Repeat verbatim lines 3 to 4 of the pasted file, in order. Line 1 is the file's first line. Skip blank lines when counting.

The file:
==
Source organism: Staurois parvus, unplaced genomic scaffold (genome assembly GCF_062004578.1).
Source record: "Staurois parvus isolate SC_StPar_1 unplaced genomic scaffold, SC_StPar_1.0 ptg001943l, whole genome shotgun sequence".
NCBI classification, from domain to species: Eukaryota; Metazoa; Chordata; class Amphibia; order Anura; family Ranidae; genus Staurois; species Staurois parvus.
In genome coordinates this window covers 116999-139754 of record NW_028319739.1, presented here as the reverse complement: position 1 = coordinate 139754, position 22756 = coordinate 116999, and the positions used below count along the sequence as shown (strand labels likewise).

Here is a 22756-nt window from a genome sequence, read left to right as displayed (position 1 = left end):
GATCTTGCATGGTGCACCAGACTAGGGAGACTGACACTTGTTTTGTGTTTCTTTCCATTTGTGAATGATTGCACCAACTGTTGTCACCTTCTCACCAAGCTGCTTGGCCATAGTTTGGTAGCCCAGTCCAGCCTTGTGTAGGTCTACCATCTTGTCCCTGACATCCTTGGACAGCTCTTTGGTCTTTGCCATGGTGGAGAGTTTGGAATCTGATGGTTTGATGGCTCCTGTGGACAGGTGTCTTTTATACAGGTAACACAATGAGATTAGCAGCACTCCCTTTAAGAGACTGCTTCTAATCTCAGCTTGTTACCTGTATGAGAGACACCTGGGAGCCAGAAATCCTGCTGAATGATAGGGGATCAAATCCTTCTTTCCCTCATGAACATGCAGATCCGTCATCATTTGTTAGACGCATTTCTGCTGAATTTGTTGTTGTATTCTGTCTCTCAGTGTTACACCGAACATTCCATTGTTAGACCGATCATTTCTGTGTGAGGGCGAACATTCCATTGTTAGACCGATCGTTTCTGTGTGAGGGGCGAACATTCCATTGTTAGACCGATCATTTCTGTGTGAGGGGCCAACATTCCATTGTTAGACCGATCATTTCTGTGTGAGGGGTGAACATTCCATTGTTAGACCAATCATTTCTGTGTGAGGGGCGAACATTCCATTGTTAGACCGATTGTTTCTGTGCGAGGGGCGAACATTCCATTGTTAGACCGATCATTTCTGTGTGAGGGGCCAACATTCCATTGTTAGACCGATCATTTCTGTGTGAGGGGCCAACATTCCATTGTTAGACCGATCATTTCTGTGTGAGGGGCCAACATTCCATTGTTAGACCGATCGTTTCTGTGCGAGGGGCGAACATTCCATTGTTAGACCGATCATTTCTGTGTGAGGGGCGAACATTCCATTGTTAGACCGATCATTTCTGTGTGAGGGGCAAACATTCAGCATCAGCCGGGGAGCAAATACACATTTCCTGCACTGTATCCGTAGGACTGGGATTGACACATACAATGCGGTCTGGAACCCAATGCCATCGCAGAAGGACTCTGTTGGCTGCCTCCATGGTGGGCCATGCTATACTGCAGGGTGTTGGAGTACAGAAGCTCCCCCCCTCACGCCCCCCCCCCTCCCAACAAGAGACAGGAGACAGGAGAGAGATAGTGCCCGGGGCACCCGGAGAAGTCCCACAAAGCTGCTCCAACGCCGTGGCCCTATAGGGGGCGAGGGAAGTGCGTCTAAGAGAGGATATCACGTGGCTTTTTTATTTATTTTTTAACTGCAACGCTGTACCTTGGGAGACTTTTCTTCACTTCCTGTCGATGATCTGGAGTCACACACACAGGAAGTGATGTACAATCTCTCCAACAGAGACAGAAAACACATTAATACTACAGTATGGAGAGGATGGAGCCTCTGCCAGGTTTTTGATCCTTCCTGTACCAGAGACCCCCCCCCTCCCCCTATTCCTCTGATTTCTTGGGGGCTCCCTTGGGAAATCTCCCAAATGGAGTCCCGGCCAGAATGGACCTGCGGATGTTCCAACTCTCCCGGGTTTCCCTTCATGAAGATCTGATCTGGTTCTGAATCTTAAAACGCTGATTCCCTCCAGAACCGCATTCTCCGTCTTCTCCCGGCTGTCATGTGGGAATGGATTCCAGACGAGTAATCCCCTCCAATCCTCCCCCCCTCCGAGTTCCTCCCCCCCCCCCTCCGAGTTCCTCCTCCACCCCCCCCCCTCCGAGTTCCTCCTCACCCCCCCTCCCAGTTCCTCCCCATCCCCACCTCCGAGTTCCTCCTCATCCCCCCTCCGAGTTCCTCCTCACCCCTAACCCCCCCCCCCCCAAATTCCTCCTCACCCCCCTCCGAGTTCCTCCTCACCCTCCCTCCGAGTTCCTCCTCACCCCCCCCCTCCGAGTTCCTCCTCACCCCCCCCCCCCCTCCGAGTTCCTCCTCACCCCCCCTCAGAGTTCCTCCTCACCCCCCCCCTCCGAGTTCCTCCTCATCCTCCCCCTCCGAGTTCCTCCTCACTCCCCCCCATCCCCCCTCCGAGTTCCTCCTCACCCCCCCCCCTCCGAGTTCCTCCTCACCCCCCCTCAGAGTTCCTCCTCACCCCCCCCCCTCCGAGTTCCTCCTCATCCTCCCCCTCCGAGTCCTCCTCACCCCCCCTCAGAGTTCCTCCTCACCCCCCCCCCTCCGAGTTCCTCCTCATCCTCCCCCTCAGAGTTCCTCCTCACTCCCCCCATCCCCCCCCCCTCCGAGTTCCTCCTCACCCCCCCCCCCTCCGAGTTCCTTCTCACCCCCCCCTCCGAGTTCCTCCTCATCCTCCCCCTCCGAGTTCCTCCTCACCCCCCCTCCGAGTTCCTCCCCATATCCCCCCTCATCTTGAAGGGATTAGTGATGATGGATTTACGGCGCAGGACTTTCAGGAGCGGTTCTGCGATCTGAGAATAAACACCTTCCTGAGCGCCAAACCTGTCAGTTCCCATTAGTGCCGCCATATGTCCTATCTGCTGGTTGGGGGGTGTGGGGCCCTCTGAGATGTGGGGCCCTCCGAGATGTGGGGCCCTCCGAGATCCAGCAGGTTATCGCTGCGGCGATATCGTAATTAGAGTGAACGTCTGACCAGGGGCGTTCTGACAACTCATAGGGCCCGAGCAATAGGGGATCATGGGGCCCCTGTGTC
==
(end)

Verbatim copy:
NCBI classification, from domain to species: Eukaryota; Metazoa; Chordata; class Amphibia; order Anura; family Ranidae; genus Staurois; species Staurois parvus.
In genome coordinates this window covers 116999-139754 of record NW_028319739.1, presented here as the reverse complement: position 1 = coordinate 139754, position 22756 = coordinate 116999, and the positions used below count along the sequence as shown (strand labels likewise).